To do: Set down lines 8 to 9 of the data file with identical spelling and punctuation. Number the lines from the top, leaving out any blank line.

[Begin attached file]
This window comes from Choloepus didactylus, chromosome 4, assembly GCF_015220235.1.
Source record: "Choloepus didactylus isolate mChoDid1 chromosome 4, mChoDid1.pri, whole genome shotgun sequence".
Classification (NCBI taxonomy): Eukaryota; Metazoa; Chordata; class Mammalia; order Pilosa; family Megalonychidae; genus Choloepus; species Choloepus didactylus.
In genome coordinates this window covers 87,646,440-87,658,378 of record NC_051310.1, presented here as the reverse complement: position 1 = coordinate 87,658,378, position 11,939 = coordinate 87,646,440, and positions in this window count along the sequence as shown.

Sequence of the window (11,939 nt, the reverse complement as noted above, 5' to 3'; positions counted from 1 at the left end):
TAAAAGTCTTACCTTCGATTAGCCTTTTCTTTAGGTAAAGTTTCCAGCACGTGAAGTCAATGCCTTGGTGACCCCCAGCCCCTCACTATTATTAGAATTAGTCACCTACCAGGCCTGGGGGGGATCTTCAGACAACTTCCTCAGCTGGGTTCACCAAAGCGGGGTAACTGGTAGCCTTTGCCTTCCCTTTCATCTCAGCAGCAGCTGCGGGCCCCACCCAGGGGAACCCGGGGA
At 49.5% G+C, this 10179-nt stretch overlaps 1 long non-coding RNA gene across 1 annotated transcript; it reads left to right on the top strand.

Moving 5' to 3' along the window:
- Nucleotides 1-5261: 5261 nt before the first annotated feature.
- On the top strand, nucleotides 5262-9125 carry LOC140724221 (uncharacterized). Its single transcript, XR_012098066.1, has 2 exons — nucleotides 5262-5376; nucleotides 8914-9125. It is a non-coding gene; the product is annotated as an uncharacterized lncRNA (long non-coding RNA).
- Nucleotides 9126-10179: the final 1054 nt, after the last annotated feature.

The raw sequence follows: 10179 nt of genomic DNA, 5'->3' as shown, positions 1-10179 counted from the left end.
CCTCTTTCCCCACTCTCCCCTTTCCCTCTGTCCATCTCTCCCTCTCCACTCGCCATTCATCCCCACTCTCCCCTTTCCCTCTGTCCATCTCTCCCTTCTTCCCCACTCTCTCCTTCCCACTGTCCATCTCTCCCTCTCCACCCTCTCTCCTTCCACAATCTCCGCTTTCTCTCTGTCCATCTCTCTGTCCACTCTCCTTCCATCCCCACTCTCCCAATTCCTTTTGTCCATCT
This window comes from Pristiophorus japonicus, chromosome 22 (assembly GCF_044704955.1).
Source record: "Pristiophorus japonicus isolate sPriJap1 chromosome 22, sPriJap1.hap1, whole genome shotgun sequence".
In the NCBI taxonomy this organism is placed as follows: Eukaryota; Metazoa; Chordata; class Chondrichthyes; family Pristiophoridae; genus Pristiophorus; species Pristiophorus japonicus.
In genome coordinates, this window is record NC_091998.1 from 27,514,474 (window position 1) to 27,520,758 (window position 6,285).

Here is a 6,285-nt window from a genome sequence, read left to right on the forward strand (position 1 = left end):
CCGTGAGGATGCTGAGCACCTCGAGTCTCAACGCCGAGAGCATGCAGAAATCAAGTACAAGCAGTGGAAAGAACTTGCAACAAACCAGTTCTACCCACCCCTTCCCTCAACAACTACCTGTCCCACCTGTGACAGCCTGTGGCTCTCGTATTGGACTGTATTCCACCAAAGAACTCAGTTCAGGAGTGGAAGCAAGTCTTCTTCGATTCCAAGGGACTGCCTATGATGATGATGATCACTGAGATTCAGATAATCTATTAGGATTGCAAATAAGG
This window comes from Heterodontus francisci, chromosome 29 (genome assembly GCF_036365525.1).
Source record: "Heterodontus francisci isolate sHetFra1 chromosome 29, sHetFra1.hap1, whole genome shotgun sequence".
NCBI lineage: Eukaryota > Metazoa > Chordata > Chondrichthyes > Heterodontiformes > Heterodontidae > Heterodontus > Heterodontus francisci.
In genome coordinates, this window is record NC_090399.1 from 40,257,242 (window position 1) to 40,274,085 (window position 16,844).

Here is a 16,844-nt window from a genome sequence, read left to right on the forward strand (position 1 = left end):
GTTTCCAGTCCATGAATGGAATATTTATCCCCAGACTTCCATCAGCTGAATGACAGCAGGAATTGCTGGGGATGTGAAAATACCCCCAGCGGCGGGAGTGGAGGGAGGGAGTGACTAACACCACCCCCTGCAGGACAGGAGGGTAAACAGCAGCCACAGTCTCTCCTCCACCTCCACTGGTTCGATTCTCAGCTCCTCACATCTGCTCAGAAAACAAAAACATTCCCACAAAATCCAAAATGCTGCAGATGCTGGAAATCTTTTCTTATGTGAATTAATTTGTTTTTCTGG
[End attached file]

Moving 5' to 3' along the window:
- Nucleotides 1-5261: 5261 nt before the first annotated feature.